High-resolution impedance manometry parameters in the evaluation of esophageal function of non-obstructive dysphagia patients

Maartje J. Singendonk, Zhiyue Lin, Charlotte Scheerens, Jan Tack, Dustin A. Carlson, Taher I. Omari*, John E. Pandolfino, Nathalie Rommel

*Corresponding author for this work

Research output: Contribution to journalArticlepeer-review

16 Scopus citations


Background: High-resolution impedance manometry (HRIM) allows evaluation of esophageal bolus retention, flow, and pressurization. We explored novel HRIM measures and assessed their temporal relationship to dysphagia symptoms for boluses of different volume and consistency in non-obstructive dysphagia (NOD) patients. Methods: Thirty-three NOD patients (n = 19 minor or no disorder of peristalsis (“Normal”) and n = 14 esophagogastric junction outflow obstruction (“EGJOO”)) were evaluated with HRIM. Patients were administered 5 and 10 mL liquid, semisolid, and 2 and 4 cm solid boluses and indicated bolus perception during individual swallows using a 5-point Likert scale. HRIM was analyzed to assess Chicago Classification and pressure flow metrics, esophageal impedance integral (EII) ratio, and bolus flow time (BFT). Key Results: Overall, bolus perception increased with increasing bolus consistency (P < 0.001), but did not differ significantly between EGJOO and Normal patients. EGJOO patients had higher IRP4, higher levels of bolus residual (ie, EII ratio and IR), and restricted esophageal emptying. The results for linking semisolid bolus perception to semisolid-derived measures revealed more biomechanically plausible and consistent patterns when compared to those derived for liquid boluses. In Normal patients, perception of boluses of heavier viscosity was related to higher bolus flow resistance during transport, whilst in EGJOO, perception was related to restriction of esophageal emptying. Conclusion & Inferences: These novel pressure-impedance measures may aid in the evaluation of NOD patients by revealing abnormal motor patterns, which may explain symptom generation. Future studies are needed to evaluate which of these measures are worthy of calculation and to establish protocol settings that allow for their meaningful interpretation.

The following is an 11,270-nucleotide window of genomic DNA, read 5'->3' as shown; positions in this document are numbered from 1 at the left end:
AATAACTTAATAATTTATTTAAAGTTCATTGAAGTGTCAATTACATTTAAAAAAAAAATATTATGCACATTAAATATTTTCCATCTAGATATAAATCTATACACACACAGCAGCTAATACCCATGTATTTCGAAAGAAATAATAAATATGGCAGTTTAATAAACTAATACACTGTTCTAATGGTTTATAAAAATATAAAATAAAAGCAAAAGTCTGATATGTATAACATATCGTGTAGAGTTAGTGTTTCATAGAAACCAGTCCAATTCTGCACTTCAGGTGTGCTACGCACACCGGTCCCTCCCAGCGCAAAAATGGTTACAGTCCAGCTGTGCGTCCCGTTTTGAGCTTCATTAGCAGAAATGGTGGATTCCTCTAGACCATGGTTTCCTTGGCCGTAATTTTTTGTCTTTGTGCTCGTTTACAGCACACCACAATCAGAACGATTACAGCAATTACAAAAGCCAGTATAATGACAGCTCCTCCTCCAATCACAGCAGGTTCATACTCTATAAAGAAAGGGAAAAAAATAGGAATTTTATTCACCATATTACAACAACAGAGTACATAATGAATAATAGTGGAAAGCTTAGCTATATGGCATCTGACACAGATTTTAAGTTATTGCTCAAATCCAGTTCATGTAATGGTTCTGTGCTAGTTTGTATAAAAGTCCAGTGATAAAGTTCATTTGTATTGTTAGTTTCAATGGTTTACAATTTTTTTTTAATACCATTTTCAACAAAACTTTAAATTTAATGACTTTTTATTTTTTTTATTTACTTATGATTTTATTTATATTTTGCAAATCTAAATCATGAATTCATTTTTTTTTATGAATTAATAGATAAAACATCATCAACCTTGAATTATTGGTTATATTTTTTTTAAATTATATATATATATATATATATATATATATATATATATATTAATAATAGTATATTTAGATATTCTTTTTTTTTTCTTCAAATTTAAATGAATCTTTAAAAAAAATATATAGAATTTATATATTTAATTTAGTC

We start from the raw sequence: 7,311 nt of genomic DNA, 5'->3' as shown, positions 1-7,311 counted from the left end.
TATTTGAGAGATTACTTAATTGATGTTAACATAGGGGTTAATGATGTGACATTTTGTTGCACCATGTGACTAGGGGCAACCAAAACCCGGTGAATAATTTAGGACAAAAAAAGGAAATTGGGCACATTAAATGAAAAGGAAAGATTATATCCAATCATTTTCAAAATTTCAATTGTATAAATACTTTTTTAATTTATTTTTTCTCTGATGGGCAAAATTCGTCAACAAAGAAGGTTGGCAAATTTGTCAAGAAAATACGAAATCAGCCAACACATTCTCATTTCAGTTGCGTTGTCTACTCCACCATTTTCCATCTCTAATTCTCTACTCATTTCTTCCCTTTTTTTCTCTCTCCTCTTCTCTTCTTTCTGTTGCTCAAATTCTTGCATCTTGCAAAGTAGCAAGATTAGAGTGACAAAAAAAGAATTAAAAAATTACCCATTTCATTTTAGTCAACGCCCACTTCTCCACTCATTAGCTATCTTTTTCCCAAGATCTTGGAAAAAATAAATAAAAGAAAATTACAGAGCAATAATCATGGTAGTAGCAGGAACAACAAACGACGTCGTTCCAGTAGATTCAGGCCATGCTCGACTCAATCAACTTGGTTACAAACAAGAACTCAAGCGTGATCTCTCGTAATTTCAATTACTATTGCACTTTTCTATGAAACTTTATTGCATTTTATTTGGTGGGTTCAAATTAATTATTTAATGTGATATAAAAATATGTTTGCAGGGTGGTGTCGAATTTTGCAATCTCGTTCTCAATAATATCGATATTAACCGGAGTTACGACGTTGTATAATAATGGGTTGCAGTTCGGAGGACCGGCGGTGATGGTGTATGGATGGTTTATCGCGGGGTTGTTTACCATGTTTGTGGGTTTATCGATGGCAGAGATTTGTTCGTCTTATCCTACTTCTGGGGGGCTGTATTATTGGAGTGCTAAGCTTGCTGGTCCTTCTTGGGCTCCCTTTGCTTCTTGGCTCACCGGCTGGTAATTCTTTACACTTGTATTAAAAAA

Original languageEnglish (US)
Article numbere13505
JournalNeurogastroenterology and Motility
Issue number2
StatePublished - Feb 2019


  • dysphagia perception
  • high-resolution impedance manometry
  • non-obstructive dysphagia
  • pressure flow analysis

ASJC Scopus subject areas

  • Physiology
  • Endocrine and Autonomic Systems
  • Gastroenterology


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